Is the Great Ammo Shortage Over? Nope. Head into any gun retailer these days and you’re likely to find boxes of ammunition on the shelves again. Of course, expect some sticker shock as prices are still running considerably above pre-pandemic levels, and that isn’t liable to change anytime soon.
The cost of ammunition is expected to remain high throughout the rest of 2022 and likely beyond. The record-high inflation is of course a major factor. With record-high gasoline prices, it means that just getting those boxes on the shelves costs more, and those prices are passed down to the consumer.
Then there is the fact that materials are simply costing more. A factor here is that lead refinement dropped by 2 percent last year, and that drove up the cost of the lead used in most bullets to increase by more than 20 percent. Likewise, copper supplies have fallen as it is used in so many electronics and other consumer products. Without the copper, brass is in short supply. Even the powder to make the cartridges is hard to come by – and you can thank Vladimir Putin for that one.
Much of the material used in powder comes from Eastern Europe, and supplies were impacted due to the pandemic, while the war in Ukraine has only further complicated matters. In addition, vast quantities of ammunition are now being supplied to the Ukrainians to help them counter the Russians. So the longer the war goes on, the more in demand those materials will be.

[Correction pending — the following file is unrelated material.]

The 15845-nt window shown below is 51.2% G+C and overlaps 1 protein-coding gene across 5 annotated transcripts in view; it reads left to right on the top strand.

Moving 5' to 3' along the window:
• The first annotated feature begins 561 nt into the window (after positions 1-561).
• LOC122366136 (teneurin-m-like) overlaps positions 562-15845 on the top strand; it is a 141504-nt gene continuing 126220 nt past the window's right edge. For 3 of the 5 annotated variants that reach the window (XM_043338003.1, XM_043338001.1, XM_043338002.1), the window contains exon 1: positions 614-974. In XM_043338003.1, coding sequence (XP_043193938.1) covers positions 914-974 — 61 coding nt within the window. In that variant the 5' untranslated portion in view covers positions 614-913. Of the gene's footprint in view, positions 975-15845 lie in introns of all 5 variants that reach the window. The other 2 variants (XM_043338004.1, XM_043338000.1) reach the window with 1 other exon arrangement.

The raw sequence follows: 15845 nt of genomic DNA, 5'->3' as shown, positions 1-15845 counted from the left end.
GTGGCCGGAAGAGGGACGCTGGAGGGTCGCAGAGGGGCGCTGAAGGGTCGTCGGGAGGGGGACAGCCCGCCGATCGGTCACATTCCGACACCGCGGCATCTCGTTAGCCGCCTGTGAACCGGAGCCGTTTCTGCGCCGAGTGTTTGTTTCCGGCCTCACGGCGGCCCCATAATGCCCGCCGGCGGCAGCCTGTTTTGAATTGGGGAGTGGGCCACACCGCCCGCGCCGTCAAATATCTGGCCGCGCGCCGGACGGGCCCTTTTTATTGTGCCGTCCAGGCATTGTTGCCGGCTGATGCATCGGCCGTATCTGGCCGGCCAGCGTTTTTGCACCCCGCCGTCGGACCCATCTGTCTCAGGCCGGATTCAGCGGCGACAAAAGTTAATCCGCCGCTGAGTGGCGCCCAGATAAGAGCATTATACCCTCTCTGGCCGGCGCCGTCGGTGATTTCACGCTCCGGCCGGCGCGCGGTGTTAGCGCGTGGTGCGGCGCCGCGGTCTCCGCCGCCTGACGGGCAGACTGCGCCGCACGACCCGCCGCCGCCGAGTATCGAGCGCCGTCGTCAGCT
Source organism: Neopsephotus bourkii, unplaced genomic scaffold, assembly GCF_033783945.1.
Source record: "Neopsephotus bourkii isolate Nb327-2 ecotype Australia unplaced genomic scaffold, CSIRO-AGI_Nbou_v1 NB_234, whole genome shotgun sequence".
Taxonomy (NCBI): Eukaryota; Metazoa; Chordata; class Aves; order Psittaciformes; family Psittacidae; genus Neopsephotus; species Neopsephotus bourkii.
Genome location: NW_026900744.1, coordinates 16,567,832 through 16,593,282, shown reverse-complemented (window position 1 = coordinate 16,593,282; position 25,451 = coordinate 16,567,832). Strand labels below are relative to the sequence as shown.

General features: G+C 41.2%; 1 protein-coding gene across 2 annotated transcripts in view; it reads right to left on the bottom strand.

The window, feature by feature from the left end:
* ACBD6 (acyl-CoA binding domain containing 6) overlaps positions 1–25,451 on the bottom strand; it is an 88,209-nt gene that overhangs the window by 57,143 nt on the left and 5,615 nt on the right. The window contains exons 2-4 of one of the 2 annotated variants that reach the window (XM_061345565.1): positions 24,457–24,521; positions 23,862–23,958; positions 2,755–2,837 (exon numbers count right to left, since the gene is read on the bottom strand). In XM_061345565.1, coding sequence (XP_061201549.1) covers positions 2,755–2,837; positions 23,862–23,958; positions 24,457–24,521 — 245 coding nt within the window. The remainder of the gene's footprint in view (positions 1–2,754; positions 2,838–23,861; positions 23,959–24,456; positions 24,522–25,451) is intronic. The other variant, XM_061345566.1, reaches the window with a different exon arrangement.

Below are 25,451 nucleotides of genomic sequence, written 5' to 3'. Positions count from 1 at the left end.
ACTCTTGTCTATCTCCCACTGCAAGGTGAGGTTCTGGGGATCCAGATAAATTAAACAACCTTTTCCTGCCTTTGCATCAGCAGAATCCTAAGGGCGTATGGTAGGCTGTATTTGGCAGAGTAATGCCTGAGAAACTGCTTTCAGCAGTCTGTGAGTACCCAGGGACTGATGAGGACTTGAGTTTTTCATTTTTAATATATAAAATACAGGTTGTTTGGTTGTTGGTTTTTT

Will Ammo Prices Come Down?
The million-dollar question isn’t “when” but rather it could be “if” ammunition prices will come down? The answer is sadly anyone’s guess. Ammunition remains in demand enough that as long as consumers pay the high prices, the prices will stay high.
That is the nature of “supply and demand.”
The good news is that ammunition prices have leveled off even as inflation remains at record highs. By the fall hunting season the prices could dip, but anyone expecting “cheap” ammunition will likely be out of luck.
While this is bad for shooters, it is still welcome news for investors. The Olin Corp., which owns Winchester Ammunition, saw its first-quarter ammunition sales jump by almost 10 percent this year. That increase was due almost entirely due to price increases in the commercial market as demand still far outstrips supply.
According to private finance and investing advice company The Motley Fool, “Net income surged 61% to $393 million, or $2.48 per share, compared to $243.6 million, or $1.51 per share last year. Adjusted EBITDA was $710.9 million, a record for Olin.”
Olin’s Winchester segment expects the second-quarter results to be similar to the first quarter, and other ammunition makers are seeing robust numbers as well. The great ammunition shortage may be winding down, but only because the cost to shoot has gone up considerably.
Now a Senior Editor for 1945, Peter Suciu is a Michigan-based writer who has contributed to more than four dozen magazines, newspapers and websites. He regularly writes about military hardware, and is the author of several books on military headgear including A Gallery of Military Headdress, which is available on Amazon.com. Peter is also a Contributing Writer for Forbes.